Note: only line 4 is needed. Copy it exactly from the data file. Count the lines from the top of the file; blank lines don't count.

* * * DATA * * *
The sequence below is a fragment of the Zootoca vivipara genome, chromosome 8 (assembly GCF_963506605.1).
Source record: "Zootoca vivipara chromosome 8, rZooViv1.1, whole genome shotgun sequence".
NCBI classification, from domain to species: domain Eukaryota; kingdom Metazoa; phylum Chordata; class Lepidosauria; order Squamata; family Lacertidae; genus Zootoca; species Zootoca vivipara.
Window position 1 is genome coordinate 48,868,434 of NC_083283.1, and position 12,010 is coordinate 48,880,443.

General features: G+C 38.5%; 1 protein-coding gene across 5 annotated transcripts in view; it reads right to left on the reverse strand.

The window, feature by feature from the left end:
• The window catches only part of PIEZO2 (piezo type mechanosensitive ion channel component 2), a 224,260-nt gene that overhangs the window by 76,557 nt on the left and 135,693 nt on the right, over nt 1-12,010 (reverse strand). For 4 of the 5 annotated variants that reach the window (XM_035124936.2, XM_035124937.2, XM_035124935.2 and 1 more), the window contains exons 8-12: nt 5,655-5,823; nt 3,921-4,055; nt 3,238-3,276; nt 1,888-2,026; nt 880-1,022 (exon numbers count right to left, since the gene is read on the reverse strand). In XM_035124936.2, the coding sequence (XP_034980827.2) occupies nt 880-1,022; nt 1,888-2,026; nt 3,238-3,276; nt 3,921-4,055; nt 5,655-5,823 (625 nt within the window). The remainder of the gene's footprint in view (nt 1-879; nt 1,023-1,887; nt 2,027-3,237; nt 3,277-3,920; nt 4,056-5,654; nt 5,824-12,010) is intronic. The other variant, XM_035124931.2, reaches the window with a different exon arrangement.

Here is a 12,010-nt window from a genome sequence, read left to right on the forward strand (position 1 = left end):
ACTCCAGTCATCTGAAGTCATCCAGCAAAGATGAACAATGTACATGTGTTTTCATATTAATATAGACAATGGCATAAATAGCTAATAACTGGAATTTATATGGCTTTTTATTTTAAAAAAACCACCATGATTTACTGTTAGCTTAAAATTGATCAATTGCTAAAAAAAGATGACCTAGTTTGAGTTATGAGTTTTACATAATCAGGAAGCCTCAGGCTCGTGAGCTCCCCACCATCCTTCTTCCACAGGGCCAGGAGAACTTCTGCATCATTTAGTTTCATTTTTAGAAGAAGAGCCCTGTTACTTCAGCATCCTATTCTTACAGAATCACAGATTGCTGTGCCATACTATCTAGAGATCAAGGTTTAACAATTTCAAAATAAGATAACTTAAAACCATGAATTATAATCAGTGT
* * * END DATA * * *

Window position 1 is genome coordinate 48,868,434 of NC_083283.1, and position 12,010 is coordinate 48,880,443.